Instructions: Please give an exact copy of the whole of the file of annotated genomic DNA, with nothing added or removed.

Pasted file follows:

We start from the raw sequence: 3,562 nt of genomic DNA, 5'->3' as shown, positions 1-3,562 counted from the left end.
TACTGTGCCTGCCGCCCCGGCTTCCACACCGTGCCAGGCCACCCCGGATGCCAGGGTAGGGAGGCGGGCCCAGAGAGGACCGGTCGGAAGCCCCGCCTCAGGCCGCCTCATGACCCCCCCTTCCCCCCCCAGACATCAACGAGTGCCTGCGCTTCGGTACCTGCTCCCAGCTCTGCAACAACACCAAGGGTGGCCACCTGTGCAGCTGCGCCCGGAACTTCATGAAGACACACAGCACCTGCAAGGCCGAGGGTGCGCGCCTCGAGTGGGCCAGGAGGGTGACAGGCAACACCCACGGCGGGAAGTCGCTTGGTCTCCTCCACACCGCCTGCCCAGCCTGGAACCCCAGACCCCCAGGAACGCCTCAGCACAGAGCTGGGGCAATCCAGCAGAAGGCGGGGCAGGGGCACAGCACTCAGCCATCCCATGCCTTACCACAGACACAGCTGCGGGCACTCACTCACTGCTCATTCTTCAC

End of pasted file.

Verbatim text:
We start from the raw sequence: 3,562 nt of genomic DNA, 5'->3' as shown, positions 1-3,562 counted from the left end.
TACTGTGCCTGCCGCCCCGGCTTCCACACCGTGCCAGGCCACCCCGGATGCCAGGGTAGGGAGGCGGGCCCAGAGAGGACCGGTCGGAAGCCCCGCCTCAGGCCGCCTCATGACCCCCCCTTCCCCCCCCAGACATCAACGAGTGCCTGCGCTTCGGTACCTGCTCCCAGCTCTGCAACAACACCAAGGGTGGCCACCTGTGCAGCTGCGCCCGGAACTTCATGAAGACACACAGCACCTGCAAGGCCGAGGGTGCGCGCCTCGAGTGGGCCAGGAGGGTGACAGGCAACACCCACGGCGGGAAGTCGCTTGGTCTCCTCCACACCGCCTGCCCAGCCTGGAACCCCAGACCCCCAGGAACGCCTCAGCACAGAGCTGGGGCAATCCAGCAGAAGGCGGGGCAGGGGCACAGCACTCAGCCATCCCATGCCTTACCACAGACACAGCTGCGGGCACTCACTCACTGCTCATTCTTCAC